Baja Bound: Christmas in the Sun
by Karen Misuraca

On a secluded beach behind Land's End, on the southern-most, last bit of sand before the Pacific Ocean meets the Sea of Cortez, I was submerged up to my elbows in the swimming pool, a Margarita in my hand, gazing across the pounding surf as a red sun slid into an azure sea. A subtle reminder that it was the Christmas season, a few strands of silvery tinsel fluttered in a river of bougainvillea, startling magenta against white stucco walls. I believed at that moment that the pool at the Solmar Suites was the world's best vantage point from which to watch a sunset, and I contemplated my good fortune to be spending Christmas and New Year's in Baja.

Escaping a chillier clime and the stresses and strains of the holidays at home, I had run away from home to Los Cabos, to play in the sun and the sea, to fish for a striped marlin, and to play golf on the new courses that are attracting world-wide acclaim. In the land of the jet ski and the motor yacht, the disco and beach club, I sought a warm Baja-style Christmas spirit, finding it in the towns, the marketplaces, and even at the resort hotels.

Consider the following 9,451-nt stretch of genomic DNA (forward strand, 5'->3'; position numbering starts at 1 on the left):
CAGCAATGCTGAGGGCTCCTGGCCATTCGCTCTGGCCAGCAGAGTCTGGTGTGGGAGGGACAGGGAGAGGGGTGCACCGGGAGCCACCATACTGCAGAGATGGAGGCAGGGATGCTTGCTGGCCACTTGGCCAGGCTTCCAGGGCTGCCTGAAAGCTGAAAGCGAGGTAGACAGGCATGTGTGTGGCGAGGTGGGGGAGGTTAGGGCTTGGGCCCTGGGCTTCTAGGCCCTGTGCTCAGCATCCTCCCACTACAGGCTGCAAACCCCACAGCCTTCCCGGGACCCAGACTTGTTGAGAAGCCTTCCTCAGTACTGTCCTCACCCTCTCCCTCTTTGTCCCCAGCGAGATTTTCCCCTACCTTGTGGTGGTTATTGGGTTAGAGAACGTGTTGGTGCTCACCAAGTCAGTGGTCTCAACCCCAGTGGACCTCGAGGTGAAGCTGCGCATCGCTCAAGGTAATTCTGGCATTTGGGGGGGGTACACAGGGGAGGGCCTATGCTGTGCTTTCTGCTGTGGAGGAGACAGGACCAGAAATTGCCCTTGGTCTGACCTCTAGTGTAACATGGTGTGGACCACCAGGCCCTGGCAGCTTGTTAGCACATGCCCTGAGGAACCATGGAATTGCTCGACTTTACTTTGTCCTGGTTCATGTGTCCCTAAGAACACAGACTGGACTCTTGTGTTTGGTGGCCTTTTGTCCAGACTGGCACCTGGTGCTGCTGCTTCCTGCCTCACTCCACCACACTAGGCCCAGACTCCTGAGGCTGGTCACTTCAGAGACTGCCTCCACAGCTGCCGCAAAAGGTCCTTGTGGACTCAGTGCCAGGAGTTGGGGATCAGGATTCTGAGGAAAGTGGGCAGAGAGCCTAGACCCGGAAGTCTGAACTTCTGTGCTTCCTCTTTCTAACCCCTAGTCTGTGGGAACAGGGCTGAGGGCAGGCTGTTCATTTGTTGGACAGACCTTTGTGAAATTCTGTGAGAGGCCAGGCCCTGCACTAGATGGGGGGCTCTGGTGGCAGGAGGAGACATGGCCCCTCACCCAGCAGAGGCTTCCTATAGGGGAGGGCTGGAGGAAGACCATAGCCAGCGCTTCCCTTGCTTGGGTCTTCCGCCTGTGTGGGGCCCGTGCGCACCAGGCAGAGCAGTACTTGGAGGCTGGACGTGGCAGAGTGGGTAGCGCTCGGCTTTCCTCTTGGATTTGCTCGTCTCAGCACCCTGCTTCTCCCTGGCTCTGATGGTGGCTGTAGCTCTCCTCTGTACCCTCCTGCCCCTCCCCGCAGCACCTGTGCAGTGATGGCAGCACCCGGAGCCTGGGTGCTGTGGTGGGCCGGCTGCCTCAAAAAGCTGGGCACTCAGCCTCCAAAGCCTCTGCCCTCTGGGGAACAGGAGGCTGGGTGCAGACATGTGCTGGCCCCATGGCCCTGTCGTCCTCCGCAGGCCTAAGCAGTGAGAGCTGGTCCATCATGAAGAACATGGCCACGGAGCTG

Hoping to rekindle memories of Christmases past on the mainland of Mexico, I headed for the least crowded, most truly Mexican community on the Cape (as the bulging southern tip of Baja is called) the 250-year-old village of San José del Cabo, whose narrow streets are shaded with ancient palms, jacaranda and mango trees. Colorfully painted 18th and 19th century buildings surround the Plaza Mijares, the town square, where wrought-iron benches and leafy paths lie beneath blossoming orange trees. Across the street is the beating heart of town, the Iglesia de San José, built in 1734, one of the first in the chain of California missions. This humble, twin-steepled church, and all the churches in Mexico, are decorated whimsically at Christmastime, with gold and silver tinsel, paper garlands and flowers.

A few blocks away, the Mercado Municipal is redolent of fresh produce, fresh Dorado and tuna from the Sea of Cortez, and spicy smells from the taco stands. Piles of oranges and mandarinas, foot-long papayas, and sweet finger bananas are a tropical rainbow during the holidays. Baskets of little wooden and plastic toys and wrapped candies are for the pinatas, eagerly anticipated by every Mexican child. On sale are firecrackers and sparklers for Ano Nuevo (New Year's Day), Barbie dolls, the latest rock and salsa tapes, and even a few piñon branches from high in the Sierra de la Laguna range, the monumental mountain barrier which looms above the desert landscape of the Cape.

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©Karen Misuraca; all rights reserved.